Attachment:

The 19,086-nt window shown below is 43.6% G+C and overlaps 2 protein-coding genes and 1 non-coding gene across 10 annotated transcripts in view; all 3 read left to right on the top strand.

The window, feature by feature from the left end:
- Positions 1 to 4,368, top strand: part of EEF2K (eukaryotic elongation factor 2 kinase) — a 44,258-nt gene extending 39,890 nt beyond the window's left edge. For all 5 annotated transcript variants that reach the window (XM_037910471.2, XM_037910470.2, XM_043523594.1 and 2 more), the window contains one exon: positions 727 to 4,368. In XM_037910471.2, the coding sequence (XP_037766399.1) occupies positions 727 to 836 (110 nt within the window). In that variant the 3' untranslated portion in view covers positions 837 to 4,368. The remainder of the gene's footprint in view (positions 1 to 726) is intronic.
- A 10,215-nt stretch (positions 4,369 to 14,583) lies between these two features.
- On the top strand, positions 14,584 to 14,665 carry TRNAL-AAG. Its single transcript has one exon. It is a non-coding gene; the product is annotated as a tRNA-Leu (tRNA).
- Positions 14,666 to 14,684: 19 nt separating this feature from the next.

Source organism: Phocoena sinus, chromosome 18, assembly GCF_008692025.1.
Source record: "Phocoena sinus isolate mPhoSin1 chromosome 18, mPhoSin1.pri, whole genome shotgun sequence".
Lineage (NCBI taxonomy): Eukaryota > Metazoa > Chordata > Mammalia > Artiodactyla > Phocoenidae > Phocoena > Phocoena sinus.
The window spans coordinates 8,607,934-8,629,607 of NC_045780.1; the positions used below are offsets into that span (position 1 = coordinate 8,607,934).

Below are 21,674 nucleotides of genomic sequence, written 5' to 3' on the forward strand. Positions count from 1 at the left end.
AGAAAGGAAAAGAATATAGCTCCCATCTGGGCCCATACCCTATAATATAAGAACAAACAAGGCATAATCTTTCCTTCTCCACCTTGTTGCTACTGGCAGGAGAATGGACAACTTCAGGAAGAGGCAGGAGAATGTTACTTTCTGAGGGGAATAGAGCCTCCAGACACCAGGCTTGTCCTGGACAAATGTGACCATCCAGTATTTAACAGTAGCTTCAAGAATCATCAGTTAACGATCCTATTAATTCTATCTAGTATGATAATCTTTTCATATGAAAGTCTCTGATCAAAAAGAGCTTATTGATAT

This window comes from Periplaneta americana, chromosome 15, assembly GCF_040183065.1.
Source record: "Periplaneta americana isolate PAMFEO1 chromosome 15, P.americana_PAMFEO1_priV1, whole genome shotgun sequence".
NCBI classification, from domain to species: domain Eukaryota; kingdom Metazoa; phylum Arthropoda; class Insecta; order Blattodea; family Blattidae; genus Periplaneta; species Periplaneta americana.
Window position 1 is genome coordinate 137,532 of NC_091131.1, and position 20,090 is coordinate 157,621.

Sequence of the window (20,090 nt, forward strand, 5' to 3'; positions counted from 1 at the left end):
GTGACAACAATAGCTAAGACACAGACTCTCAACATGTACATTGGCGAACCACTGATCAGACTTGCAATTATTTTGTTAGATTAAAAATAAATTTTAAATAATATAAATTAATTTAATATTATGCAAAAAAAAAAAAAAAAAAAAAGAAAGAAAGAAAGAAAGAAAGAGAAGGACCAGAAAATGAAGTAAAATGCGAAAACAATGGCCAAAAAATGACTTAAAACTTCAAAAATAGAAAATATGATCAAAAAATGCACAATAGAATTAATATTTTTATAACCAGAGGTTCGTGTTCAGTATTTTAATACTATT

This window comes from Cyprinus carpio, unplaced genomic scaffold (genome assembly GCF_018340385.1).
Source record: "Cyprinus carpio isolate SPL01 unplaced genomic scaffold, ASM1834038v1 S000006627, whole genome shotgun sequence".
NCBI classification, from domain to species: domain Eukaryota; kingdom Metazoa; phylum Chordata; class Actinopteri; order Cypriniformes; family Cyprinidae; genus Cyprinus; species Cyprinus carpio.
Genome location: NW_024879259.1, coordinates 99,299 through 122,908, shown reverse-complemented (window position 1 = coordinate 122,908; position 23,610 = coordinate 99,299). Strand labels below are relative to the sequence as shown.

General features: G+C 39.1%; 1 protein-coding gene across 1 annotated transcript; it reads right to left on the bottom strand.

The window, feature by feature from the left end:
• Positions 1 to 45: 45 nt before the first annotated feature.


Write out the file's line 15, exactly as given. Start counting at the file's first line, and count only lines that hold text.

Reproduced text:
NCBI classification, from domain to species: domain Eukaryota; kingdom Metazoa; phylum Arthropoda; class Insecta; order Blattodea; family Blattidae; genus Periplaneta; species Periplaneta americana.